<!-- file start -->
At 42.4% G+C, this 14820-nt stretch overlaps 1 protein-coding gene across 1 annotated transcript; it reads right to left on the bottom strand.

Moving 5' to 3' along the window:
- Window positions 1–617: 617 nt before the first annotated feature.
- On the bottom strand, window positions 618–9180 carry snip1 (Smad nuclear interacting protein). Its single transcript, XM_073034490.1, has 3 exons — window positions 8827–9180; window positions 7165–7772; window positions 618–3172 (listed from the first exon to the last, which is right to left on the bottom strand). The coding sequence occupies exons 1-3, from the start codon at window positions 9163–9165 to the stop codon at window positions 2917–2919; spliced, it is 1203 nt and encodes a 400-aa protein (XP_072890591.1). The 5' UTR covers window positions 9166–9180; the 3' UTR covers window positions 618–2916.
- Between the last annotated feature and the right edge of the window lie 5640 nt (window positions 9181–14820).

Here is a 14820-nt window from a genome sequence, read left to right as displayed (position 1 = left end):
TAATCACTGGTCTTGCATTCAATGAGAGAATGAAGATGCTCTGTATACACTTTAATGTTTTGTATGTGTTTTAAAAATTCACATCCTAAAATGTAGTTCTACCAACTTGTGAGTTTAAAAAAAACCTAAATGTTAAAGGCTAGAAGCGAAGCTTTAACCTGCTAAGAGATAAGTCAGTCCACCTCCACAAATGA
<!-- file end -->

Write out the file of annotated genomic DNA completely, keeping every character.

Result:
At 42.4% G+C, this 14820-nt stretch overlaps 1 protein-coding gene across 1 annotated transcript; it reads right to left on the bottom strand.

Moving 5' to 3' along the window:
- Window positions 1–617: 617 nt before the first annotated feature.
- On the bottom strand, window positions 618–9180 carry snip1 (Smad nuclear interacting protein). Its single transcript, XM_073034490.1, has 3 exons — window positions 8827–9180; window positions 7165–7772; window positions 618–3172 (listed from the first exon to the last, which is right to left on the bottom strand). The coding sequence occupies exons 1-3, from the start codon at window positions 9163–9165 to the stop codon at window positions 2917–2919; spliced, it is 1203 nt and encodes a 400-aa protein (XP_072890591.1). The 5' UTR covers window positions 9166–9180; the 3' UTR covers window positions 618–2916.
- Between the last annotated feature and the right edge of the window lie 5640 nt (window positions 9181–14820).

Here is a 14820-nt window from a genome sequence, read left to right as displayed (position 1 = left end):
TAATCACTGGTCTTGCATTCAATGAGAGAATGAAGATGCTCTGTATACACTTTAATGTTTTGTATGTGTTTTAAAAATTCACATCCTAAAATGTAGTTCTACCAACTTGTGAGTTTAAAAAAAACCTAAATGTTAAAGGCTAGAAGCGAAGCTTTAACCTGCTAAGAGATAAGTCAGTCCACCTCCACAAATGA